We have described numerous novel concepts so far. But a consensus mechanism based on cumulative weight, and secured by the tip selection algorithm alone, still exposes IOTA to mining races.
To overcome this issue, we propose an additional layer of security where nodes exchange opinions by voting. There has been a significant body of research over the years on voter models. In probabilistic models a node requests the opinion of a small number of other nodes over multiple rounds, and possibly changes its own opinion. In the 70s voter models were introduced independently by Holley/Liggett and Clifford/Sudbury (https://projecteuclid.org/euclid.aop/1176996306 and https://academic.oup.com/biomet/article-abstract/60/3/581/217208), and there has been an enormous amount of related work since then.
The introduction of a voting mechanism brings multiple benefits:
- Instead of waiting until the situation resolves itself with more and more issued transactions, we let the nodes talk to each other and resolve the situation proactively.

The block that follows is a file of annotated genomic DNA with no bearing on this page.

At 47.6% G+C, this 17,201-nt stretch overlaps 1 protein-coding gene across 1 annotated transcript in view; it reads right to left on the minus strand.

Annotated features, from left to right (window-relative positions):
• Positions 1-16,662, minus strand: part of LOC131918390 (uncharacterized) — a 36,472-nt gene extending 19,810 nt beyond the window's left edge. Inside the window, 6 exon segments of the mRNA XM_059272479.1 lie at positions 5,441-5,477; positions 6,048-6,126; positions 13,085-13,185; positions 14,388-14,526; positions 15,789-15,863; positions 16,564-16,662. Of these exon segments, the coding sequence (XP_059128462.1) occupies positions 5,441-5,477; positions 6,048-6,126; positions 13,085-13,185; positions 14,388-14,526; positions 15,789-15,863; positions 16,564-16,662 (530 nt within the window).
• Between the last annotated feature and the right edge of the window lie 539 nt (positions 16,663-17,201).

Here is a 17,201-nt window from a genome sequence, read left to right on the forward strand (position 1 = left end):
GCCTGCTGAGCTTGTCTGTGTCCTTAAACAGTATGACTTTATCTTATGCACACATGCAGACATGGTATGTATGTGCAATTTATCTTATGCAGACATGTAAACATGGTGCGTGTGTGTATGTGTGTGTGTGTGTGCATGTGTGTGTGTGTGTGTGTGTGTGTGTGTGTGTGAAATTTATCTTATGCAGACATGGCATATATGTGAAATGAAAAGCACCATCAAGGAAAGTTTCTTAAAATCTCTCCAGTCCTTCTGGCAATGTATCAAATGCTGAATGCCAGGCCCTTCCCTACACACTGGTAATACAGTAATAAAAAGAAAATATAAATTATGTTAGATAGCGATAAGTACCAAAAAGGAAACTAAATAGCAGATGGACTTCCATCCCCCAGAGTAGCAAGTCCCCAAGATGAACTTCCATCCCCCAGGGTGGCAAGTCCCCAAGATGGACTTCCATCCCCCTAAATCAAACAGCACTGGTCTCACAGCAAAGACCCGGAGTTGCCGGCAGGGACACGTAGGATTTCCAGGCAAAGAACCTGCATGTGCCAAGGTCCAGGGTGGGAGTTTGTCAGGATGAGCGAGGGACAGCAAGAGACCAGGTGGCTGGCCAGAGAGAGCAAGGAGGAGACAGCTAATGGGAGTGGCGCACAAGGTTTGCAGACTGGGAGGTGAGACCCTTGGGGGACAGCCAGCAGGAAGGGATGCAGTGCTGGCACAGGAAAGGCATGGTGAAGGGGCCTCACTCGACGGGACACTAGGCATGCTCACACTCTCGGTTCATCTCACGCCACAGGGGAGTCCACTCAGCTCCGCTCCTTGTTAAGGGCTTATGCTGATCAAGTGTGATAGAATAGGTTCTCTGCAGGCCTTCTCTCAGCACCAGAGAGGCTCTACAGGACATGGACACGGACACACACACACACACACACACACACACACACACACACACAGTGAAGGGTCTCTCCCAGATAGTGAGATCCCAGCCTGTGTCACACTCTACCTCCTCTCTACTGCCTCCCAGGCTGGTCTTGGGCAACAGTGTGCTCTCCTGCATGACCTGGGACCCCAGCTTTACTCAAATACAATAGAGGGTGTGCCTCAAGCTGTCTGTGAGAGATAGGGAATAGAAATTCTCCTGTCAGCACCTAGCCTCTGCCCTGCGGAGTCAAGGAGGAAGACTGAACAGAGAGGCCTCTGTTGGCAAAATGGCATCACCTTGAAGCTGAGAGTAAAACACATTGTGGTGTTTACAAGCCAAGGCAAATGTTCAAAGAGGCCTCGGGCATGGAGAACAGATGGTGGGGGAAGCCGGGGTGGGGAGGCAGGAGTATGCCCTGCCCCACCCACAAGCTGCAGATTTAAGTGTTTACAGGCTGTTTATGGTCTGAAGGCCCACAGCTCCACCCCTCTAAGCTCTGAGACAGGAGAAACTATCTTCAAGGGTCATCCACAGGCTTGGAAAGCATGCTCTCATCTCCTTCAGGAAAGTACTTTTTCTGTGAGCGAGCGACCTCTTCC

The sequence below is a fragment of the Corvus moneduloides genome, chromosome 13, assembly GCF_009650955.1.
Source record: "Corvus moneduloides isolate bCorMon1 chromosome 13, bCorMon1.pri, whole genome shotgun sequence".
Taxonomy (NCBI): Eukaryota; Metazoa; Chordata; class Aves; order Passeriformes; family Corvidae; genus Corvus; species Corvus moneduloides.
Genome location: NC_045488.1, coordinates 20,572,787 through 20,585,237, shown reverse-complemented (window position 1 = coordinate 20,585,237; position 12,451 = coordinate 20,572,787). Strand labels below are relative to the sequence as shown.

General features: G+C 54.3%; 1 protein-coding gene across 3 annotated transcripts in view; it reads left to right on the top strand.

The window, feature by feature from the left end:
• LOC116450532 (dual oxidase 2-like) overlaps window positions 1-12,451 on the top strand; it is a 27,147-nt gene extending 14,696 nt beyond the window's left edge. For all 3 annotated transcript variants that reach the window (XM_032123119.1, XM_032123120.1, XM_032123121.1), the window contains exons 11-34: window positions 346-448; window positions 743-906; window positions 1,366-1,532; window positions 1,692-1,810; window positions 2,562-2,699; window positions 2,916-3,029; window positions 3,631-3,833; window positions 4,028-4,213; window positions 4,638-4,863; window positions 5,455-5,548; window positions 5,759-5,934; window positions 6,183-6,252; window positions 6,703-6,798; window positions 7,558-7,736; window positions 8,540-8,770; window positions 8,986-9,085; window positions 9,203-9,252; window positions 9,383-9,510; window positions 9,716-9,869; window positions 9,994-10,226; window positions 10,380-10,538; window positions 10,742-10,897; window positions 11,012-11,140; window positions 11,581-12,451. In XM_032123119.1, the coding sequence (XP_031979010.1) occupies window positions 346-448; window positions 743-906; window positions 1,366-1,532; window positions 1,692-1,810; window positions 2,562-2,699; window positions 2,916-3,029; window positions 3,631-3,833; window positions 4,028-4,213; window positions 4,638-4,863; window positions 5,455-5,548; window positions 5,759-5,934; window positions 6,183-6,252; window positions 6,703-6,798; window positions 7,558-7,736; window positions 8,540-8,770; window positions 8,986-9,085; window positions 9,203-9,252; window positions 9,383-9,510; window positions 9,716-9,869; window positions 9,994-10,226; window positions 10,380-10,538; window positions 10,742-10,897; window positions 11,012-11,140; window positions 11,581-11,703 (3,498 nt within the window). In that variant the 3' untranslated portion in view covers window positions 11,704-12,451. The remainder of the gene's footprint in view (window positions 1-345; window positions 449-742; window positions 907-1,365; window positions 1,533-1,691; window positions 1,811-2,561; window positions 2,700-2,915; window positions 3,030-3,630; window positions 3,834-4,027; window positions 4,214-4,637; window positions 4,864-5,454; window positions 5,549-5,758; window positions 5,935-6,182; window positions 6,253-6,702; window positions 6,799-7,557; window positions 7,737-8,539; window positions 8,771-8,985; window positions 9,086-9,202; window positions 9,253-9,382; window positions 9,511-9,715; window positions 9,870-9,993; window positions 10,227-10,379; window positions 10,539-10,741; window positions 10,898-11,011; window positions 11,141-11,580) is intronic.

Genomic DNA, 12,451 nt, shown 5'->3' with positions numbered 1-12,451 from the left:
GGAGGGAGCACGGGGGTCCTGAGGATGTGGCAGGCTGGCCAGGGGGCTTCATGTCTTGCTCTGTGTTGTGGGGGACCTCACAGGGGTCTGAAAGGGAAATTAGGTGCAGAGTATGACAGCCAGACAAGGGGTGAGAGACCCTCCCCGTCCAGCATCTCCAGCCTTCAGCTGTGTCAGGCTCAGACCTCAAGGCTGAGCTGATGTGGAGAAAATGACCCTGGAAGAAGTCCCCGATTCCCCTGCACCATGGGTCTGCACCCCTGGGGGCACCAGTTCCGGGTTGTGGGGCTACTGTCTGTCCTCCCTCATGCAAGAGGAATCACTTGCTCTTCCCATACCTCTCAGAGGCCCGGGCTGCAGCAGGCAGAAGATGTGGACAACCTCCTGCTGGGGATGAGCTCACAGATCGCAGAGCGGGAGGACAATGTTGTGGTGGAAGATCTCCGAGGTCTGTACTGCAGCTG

- A node’s vote is weighted according to the amount of mana it holds. Therefore good actors are able to have a larger influence on the network.
- Honest nodes secure the network by voting even if they are currently not issuing any transactions. Combined with the proposed Sybil protection mechanism (mana), this replaces the constant honest hashing power in blockchain, without any reliance on PoW.
- The consensus process is decoupled from other aspects like tip selection or the structure of the Tangle. This makes for a modular DLT that can easily be adapted to fit future requirements. It also prevents all forms of attack that manipulate the Tangle’s structure to break the consensus mechanism, including the most dangerous attacks described in the white paper, like parasite chain attacks.
The main drawback of traditional voting schemes is that they do not scale very well; they require precise knowledge of all network participants and have a high message overhead.
We introduce Shimmer: a voting scheme that overcomes the issues faced by traditional voting schemes.
In the following sections, we describe the current state of voting research, by presenting two candidates for vote exchange within Shimmer, and how consensus can be achieved:
- “Cellular Consensus”, which mimics the behavior in a cellular automaton, and
- “Fast Probabilistic Consensus”, which gives strong security guarantees using probability theory.